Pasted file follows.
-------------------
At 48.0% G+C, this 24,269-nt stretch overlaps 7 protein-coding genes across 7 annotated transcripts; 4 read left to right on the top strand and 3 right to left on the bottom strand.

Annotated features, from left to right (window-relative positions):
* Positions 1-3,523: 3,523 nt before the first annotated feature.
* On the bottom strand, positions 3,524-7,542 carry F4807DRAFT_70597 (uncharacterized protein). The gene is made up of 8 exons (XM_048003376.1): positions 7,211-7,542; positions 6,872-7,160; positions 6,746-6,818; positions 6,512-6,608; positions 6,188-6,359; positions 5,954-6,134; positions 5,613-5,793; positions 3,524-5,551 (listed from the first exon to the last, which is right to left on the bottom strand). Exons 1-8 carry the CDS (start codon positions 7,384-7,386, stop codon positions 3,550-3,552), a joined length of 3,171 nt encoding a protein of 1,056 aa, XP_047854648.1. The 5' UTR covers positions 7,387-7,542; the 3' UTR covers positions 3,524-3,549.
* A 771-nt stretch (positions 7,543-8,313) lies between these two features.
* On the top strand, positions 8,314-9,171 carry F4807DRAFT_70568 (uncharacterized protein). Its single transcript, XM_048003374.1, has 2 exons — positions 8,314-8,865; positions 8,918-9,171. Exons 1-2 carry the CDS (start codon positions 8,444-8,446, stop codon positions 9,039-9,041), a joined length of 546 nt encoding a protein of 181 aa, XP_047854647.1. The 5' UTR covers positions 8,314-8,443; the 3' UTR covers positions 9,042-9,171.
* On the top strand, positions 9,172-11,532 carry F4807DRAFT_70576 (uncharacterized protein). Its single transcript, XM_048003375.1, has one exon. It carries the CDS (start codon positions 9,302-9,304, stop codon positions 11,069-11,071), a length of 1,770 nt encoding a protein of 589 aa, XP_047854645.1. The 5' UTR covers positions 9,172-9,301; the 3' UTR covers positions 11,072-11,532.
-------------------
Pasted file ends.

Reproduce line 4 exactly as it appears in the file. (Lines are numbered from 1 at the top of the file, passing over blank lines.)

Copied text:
* On the bottom strand, positions 3,524-7,542 carry F4807DRAFT_70597 (uncharacterized protein). The gene is made up of 8 exons (XM_048003376.1): positions 7,211-7,542; positions 6,872-7,160; positions 6,746-6,818; positions 6,512-6,608; positions 6,188-6,359; positions 5,954-6,134; positions 5,613-5,793; positions 3,524-5,551 (listed from the first exon to the last, which is right to left on the bottom strand). Exons 1-8 carry the CDS (start codon positions 7,384-7,386, stop codon positions 3,550-3,552), a joined length of 3,171 nt encoding a protein of 1,056 aa, XP_047854648.1. The 5' UTR covers positions 7,387-7,542; the 3' UTR covers positions 3,524-3,549.